George M. Cole is a professional surveyor and engineer with over 50 years of experience as a land surveyor. Beginning his career conducting hydrographic surveys of the Chukchi Sea as a commissioned officer of the U.S. Coast & Geodetic Survey, he has had a wide variety of assignments including participation in the nation's first satellite geodesy program, as the State Cadastral Surveyor for Florida, and as President of a surveying and mapping firm with projects in both the United States and Latin America. Recently, he has concentrated on surveying education with service as a visiting professor at the University of Puerto Rico (which was the inspiration for this book) and currently as an adjunct professor at both the University of Puerto Rico and Florida State University. He has made significant contributions to professional literature and is the author of several textbooks and numerous technical papers. He also has frequently testified on surveying matters before local, state, and federal courts, including before a special master of the U.S. Supreme Court. Cole holds a bachelor of science degree from Tulane University as well as master of science and doctor of philosophy degrees in from Florida State University. Donald A. Wilson, president of Land & Boundary Consultants, has been in practice for over 50 years, consulting to groups throughout the United States and Canada. He is both a licensed land surveyor and professional forester, having conducted more than 500 programs on a variety of topics, including description interpretation, boundary evidence, law, title problems, and forensic procedures. Mr. Wilson has more than 200 technical publications in several areas, and has been involved with over 50 books, which include titles on Maine history and several books on fishing. Besides being co-author of Evidence and Procedures for Boundary Location and Boundary Control and Legal Principles, he is author of Deed Descriptions I Have Known....But Could Have Done Without, Easements and Reversions, Interpreting Land Records and Forensic Procedures for Boundary and Title Investigation. His latest title is Easements Relating to Land Surveying and Title Examination. Don is an instructor for Vector Learning's on-line professional courses and a regular presenter in the University of New Hampshire's Professional Development Program. He is part owner of and lead instructor in Surveyors Educational Seminars and a regular seminar coordinator for the University of New Hampshire. In his professional practice, Don has testified numerous times, in a variety of courts, on boundary and title matters.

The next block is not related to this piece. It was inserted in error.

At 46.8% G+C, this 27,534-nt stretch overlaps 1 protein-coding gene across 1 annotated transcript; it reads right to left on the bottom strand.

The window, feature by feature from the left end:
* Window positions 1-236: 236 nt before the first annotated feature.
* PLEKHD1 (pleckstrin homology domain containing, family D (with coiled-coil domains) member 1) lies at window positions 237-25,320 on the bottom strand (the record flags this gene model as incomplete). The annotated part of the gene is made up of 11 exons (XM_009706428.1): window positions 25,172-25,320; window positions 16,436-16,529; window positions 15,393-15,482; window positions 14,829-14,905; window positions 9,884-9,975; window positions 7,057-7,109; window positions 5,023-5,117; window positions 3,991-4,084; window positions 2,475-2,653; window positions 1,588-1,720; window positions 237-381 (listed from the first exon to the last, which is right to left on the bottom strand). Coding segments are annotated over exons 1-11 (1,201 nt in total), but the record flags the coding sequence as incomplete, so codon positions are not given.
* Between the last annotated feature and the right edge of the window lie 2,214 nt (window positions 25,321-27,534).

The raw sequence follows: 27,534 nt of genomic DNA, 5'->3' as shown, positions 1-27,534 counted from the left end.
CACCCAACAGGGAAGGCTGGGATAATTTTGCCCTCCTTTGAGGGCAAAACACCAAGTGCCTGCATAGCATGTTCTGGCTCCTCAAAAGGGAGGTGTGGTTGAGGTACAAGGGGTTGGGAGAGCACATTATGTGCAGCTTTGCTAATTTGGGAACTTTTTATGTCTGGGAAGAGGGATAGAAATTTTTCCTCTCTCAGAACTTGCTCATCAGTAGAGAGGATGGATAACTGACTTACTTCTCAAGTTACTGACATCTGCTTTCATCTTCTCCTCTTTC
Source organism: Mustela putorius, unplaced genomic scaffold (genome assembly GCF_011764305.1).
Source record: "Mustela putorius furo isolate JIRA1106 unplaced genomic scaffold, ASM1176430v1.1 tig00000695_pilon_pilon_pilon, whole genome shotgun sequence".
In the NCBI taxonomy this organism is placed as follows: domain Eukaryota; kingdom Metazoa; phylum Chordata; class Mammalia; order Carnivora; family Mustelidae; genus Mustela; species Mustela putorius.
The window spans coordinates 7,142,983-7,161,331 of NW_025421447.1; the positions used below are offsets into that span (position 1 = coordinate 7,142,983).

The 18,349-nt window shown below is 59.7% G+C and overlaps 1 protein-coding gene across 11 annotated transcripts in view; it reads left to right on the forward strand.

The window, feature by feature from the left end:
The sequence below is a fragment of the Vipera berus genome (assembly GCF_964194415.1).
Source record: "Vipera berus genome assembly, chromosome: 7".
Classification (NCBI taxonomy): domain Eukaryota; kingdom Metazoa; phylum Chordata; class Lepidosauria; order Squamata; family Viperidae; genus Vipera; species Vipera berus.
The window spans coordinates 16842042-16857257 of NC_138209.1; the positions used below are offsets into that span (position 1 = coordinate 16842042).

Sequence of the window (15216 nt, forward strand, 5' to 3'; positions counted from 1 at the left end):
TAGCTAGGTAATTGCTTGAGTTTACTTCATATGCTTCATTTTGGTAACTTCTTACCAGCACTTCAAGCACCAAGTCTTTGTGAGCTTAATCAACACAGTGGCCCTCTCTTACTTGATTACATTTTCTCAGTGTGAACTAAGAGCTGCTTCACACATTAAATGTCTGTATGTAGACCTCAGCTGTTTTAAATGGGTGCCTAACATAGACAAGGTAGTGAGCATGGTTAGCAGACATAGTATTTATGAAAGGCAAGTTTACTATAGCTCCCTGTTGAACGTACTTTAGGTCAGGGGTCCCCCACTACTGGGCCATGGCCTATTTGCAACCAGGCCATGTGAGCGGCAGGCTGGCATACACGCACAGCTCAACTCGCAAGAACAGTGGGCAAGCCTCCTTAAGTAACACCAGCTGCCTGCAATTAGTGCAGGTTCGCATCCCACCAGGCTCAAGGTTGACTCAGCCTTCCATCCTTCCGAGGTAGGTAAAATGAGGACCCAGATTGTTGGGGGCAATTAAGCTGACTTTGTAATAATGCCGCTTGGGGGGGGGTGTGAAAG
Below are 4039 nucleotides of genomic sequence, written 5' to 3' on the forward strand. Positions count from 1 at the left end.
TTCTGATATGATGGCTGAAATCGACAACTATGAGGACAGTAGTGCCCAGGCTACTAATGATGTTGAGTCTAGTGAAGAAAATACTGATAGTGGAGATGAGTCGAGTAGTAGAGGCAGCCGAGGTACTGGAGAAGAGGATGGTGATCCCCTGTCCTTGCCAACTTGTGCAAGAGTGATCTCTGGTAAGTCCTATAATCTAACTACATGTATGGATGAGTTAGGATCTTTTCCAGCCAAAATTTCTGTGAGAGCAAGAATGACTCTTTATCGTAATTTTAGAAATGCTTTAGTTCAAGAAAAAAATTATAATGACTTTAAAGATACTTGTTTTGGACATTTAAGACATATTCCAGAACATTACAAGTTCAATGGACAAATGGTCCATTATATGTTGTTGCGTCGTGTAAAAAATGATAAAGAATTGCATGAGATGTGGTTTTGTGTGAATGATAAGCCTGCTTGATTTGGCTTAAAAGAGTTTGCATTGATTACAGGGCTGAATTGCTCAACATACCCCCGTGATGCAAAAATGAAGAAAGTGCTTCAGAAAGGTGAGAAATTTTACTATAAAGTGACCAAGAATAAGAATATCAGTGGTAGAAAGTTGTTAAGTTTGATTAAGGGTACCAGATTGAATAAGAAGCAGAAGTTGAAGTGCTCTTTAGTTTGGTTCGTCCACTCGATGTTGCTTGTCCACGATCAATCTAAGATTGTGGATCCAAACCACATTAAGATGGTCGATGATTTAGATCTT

The book is an important contribution to the many professions that use, manage or regulate land, and it reminds us that we each may be quite good at our very small part, but that we should occasionally stop to take in and appreciate the grander views to understand what we are all working towards. -Brian Nelson Burford, Licensed Land Surveyor in New Hampshire and New Hampshire State Archivist, USA Wilson and Cole provide valuable insight into aspects of property rights that have received scant attention from previous surveying texts. The segment covering private restrictions, regulation and zoning was particularly relevant. -Kristopher M. Kline, 2Point, Incorporated, Alexander, North Carolina, USA ... a useful study guide for surveying interns and reference tool for licensed professionals. -Wendy Lathrop, Cadastral Consulting, LLC, Bala Cynwyd, Pennsylvania, USA Don Wilson and George Cole are two of the most respected professional surveyors in New England and across the United States. Their new book Land Tenure, Boundary Surveys and Cadastral Systems is a tremendous addition to the limited list of dependable, well-researched resources available to surveyors and others who need to understand land tenure and surveying basics in order to more effectively perform their work. -Gary R. Kent, The Schneider Corporation, Indianapolis, Indiana, USA The authors bring an impressive 100 years of combined personal experience to bear on a topic that remains central to our understanding of the U.S. property system and how it has evolved over time. The book will be of interest to professionals, scholars and teachers whose work focuses on the spatial and legal aspects of property systems. I know that students will appreciate the succinctness of this book - many other books on land tenure and cadastral systems are well over 500 pages long! - Grenville Barnes, University of